Wednesday July 1st
In marathon canoe racing, paddlers are often required to make at least one buoy turn and typically buoy turns are challenging! The problem is that marathon boats are not designed to turn sharply - so those that master the buoy turn will help enable you to catch and pass other canoes and give your boat a distinct advantage.
During this session we will work on setting up a good line to the buoy, leaning the turn, going to sides, making a tight quick post turn, and keeping the boat speed up to accelerate out of the turn.
Wednesday June 24th 2015
There are two places to ride wash: the side and the stern.
Regarding right-of-way while racing: Riding on the side wash gives you more speed and/or a bit of a rest, but also presents some risk. The boat that is ahead has the right of way, even if it is only 1 inch ahead. When you are going upstream and following the shoreline, the boat on the shore side usually leads. If the boat on the shore side is not ahead, they are vulnerable to being ‘scraped off’ or driven into the shore, and are better off dropping to stern and riding there. Either boat may decide to do a sprint and try to drop the other boat. It is often better for the boat on the outside to ride a little higher so that they can respond to a sprint.
Bow paddlers: stay alert to the speed and cadence of the other boat, you will need to respond to their sprints as well as steer to stay on the wash.
Stern paddlers: communicate with your bow paddler about where you like to ride wash - how far up or back, and how close to the other boat. It may also help to let them know when you decide to go to stern or to sprint to get up beside them. This may lose you the element of surprise, but it is better than fighting your partner if you are working towards different goals.
Wednesday June 17th 2015
Marathon races are not usually won or lost in the first 100m, but it can be important to get in with the right pack for wash riding. Here are some tips:
Wed June 17th 2015
Now that the water levels have dropped, there are more shallow spots and sandbars to navigate on the river. When going downstream, you aim for the deepest, fastest water and avoid the slow sandbars. However, when going upstream the shallows near the bank is the best place to be. Shallow water adds more friction to the boat and can suck the boat down, BUT if you paddle quick, light, and fast, you can ‘pop’ the boat so that it lifts up and glides on the surface of the water.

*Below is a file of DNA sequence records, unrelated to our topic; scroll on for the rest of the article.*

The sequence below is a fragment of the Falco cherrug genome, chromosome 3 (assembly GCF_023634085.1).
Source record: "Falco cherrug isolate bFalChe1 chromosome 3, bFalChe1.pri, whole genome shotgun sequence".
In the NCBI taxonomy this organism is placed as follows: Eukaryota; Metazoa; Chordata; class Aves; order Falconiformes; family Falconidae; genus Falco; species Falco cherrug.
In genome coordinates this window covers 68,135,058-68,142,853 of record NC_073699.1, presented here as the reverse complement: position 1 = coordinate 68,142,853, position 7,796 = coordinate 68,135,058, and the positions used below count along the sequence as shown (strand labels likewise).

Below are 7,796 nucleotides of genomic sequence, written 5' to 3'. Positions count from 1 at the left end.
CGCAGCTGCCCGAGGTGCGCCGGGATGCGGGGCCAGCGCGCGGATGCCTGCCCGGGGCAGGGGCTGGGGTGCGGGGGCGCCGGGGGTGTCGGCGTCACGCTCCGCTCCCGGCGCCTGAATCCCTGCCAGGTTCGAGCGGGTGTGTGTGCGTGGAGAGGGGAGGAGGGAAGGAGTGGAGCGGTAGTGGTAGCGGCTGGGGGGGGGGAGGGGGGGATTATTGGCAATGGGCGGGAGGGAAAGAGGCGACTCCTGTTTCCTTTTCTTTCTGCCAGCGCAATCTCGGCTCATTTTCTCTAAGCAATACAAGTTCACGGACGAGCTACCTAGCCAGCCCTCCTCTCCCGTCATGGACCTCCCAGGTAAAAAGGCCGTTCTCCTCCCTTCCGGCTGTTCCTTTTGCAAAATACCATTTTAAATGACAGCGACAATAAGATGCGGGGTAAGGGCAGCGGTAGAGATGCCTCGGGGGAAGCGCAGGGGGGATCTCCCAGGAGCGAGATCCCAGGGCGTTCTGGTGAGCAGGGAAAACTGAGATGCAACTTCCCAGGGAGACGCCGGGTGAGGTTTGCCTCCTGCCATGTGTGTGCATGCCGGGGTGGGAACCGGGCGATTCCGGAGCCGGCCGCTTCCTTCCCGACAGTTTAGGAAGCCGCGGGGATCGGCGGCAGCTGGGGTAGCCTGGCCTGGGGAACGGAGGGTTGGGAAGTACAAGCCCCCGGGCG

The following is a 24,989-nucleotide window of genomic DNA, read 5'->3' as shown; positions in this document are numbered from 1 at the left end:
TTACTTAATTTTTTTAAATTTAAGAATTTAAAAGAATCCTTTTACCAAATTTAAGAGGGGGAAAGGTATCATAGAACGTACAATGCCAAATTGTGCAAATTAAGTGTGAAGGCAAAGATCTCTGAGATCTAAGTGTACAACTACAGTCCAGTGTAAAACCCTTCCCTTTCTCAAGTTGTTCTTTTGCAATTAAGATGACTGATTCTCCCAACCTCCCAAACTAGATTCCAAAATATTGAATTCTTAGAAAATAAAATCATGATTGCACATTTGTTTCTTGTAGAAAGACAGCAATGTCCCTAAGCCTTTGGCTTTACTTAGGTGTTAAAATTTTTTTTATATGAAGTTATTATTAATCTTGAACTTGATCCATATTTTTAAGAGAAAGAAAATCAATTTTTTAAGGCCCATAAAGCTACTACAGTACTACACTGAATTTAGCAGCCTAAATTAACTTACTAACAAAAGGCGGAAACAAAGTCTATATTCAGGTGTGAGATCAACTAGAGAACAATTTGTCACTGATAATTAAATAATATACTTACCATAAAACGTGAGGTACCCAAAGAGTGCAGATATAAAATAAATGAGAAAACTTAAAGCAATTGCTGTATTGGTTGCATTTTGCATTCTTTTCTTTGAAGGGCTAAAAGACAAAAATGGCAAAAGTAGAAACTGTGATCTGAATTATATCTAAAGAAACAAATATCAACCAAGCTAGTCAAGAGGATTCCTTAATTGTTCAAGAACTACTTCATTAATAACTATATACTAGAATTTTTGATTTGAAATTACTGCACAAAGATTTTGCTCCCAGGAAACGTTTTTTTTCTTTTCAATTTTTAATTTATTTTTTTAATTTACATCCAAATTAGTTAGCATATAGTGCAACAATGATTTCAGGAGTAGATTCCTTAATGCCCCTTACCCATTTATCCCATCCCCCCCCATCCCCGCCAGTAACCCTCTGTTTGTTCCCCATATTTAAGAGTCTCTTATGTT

In order to ‘pop’ the boat up, a different stroke is required: further up front, positive angle, and very quick. This feels like doing just the first half of the stroke, but the stroke rate comes up a lot. The up-front, positive angle helps make the boat lighter, and the quick strokes keep the boat moving along so it doesn’t have a chance to sink down between strokes. The last few weeks have been preparing for this, so go back and review: strong catch, light boat with positive paddle angle, and steering by leaning so you can keep the stroke rate up.
Bow paddlers: as you move up along the shoreline or sandbars, think about responding to shallow, sucky water with quicker, up-front strokes to pop the boat.
Stern paddlers: be sure to keep in time since it is hard to pop a rocky or bouncing boat.
Watch out for rocks!
Wed June 3rd 2015
Steering by Leaning
You can steer by changing sides, or with draw strokes and cross bow strokes. However, the most efficient way to steer the boat is to lean it and let it carve to one side or the other. This is especially useful when the water is shallow and you need to keep short fast strokes in order to keep moving - leaning will keep your forward momentum but still let you steer.
In order to do this well, both paddlers need to keep the boat loose so that it can lean gently and effectively. The leans work the opposite of a bike, so lean away from where you want to go. (i.e. to go right, lean left)